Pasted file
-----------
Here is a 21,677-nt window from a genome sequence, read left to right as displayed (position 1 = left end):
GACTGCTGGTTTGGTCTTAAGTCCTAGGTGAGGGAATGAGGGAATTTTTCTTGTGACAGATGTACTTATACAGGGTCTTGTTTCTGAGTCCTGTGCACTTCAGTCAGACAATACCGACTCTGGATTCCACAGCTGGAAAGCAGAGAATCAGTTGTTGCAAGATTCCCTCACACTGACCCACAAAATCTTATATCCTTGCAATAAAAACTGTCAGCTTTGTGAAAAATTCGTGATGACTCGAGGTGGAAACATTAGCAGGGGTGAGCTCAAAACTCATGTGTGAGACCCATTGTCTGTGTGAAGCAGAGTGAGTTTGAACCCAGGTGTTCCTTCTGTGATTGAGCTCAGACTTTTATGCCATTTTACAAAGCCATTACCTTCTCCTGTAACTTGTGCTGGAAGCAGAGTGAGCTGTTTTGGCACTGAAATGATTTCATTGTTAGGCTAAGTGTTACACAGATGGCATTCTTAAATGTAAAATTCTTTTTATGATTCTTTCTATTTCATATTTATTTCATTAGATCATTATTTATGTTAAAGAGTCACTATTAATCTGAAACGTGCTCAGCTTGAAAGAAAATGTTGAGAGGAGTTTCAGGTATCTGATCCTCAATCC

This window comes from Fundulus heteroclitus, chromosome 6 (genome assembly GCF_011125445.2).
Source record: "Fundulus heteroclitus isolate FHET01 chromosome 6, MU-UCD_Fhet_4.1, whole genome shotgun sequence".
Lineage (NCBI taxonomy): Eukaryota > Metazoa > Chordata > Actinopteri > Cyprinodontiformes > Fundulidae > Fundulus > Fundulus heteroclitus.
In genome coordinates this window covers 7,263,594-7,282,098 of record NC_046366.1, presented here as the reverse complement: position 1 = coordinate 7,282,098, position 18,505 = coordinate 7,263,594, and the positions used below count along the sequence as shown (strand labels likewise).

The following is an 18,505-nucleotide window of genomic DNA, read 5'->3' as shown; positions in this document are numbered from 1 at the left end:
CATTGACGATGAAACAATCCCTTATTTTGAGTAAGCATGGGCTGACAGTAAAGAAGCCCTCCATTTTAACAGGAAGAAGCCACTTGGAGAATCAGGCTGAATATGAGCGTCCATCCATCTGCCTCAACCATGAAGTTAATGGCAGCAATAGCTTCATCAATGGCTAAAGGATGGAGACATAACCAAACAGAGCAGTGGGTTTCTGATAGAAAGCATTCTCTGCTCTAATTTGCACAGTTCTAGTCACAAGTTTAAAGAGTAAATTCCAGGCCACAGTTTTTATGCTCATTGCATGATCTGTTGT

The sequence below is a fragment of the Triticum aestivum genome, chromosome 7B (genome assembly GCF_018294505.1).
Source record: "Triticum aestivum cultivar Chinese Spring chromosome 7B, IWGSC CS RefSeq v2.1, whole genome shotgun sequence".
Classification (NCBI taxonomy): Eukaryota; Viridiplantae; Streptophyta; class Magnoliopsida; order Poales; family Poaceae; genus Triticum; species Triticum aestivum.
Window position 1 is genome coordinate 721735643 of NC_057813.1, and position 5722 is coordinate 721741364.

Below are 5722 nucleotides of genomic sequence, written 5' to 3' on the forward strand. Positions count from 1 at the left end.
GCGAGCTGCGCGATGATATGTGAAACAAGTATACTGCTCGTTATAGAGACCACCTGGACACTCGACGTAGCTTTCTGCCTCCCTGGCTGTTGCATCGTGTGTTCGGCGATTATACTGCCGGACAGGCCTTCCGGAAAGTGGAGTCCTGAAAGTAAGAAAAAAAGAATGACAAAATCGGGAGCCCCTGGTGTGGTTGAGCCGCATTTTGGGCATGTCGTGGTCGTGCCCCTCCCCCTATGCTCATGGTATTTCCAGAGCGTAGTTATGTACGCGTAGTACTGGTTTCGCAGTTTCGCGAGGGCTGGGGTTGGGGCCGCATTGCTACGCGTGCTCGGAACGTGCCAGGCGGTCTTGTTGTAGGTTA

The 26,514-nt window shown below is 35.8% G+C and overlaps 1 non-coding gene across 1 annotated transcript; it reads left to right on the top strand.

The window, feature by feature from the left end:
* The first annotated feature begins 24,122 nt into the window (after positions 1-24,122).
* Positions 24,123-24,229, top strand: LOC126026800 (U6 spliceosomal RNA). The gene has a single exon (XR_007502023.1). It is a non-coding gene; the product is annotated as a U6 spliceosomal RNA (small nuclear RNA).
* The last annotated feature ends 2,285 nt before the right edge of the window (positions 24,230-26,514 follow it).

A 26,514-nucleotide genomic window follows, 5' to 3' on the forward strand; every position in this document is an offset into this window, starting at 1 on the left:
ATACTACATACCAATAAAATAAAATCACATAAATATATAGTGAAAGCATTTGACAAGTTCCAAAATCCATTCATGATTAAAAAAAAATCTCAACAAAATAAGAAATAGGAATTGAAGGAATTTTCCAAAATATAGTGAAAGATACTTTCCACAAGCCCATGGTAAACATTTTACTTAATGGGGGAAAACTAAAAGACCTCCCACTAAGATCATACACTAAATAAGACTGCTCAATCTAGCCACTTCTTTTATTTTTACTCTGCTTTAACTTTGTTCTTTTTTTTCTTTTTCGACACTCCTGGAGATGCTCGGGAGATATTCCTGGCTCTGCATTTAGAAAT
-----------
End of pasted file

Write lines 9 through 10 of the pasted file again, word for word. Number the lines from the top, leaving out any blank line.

The sequence below is a fragment of the Triticum aestivum genome, chromosome 7B (genome assembly GCF_018294505.1).
Source record: "Triticum aestivum cultivar Chinese Spring chromosome 7B, IWGSC CS RefSeq v2.1, whole genome shotgun sequence".